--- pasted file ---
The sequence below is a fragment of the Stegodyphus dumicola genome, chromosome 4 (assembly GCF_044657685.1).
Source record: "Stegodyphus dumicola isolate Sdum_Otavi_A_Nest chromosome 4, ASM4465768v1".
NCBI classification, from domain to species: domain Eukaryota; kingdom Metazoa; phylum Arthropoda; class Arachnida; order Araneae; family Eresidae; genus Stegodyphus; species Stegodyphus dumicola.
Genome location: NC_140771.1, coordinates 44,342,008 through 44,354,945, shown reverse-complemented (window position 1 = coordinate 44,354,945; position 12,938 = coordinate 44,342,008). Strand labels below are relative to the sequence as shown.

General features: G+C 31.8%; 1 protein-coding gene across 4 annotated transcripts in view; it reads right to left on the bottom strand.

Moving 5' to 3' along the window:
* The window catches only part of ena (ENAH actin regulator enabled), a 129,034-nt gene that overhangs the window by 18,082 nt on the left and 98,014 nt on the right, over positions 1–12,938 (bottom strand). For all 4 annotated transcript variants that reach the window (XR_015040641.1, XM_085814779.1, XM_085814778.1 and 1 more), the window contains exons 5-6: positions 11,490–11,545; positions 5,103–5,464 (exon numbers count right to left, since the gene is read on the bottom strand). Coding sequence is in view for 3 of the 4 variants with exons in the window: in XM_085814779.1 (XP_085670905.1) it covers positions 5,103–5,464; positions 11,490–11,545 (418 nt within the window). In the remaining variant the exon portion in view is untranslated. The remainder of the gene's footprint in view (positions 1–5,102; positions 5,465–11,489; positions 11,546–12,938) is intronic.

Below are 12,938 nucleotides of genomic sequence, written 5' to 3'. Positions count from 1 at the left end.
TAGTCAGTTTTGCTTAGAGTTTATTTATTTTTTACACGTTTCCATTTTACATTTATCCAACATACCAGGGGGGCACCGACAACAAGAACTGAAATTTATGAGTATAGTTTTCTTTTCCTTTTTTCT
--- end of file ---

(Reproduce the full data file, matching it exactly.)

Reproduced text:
The sequence below is a fragment of the Stegodyphus dumicola genome, chromosome 4 (assembly GCF_044657685.1).
Source record: "Stegodyphus dumicola isolate Sdum_Otavi_A_Nest chromosome 4, ASM4465768v1".
NCBI classification, from domain to species: domain Eukaryota; kingdom Metazoa; phylum Arthropoda; class Arachnida; order Araneae; family Eresidae; genus Stegodyphus; species Stegodyphus dumicola.
Genome location: NC_140771.1, coordinates 44,342,008 through 44,354,945, shown reverse-complemented (window position 1 = coordinate 44,354,945; position 12,938 = coordinate 44,342,008). Strand labels below are relative to the sequence as shown.

General features: G+C 31.8%; 1 protein-coding gene across 4 annotated transcripts in view; it reads right to left on the bottom strand.

Moving 5' to 3' along the window:
* The window catches only part of ena (ENAH actin regulator enabled), a 129,034-nt gene that overhangs the window by 18,082 nt on the left and 98,014 nt on the right, over positions 1–12,938 (bottom strand). For all 4 annotated transcript variants that reach the window (XR_015040641.1, XM_085814779.1, XM_085814778.1 and 1 more), the window contains exons 5-6: positions 11,490–11,545; positions 5,103–5,464 (exon numbers count right to left, since the gene is read on the bottom strand). Coding sequence is in view for 3 of the 4 variants with exons in the window: in XM_085814779.1 (XP_085670905.1) it covers positions 5,103–5,464; positions 11,490–11,545 (418 nt within the window). In the remaining variant the exon portion in view is untranslated. The remainder of the gene's footprint in view (positions 1–5,102; positions 5,465–11,489; positions 11,546–12,938) is intronic.

Below are 12,938 nucleotides of genomic sequence, written 5' to 3'. Positions count from 1 at the left end.
TAGTCAGTTTTGCTTAGAGTTTATTTATTTTTTACACGTTTCCATTTTACATTTATCCAACATACCAGGGGGGCACCGACAACAAGAACTGAAATTTATGAGTATAGTTTTCTTTTCCTTTTTTCT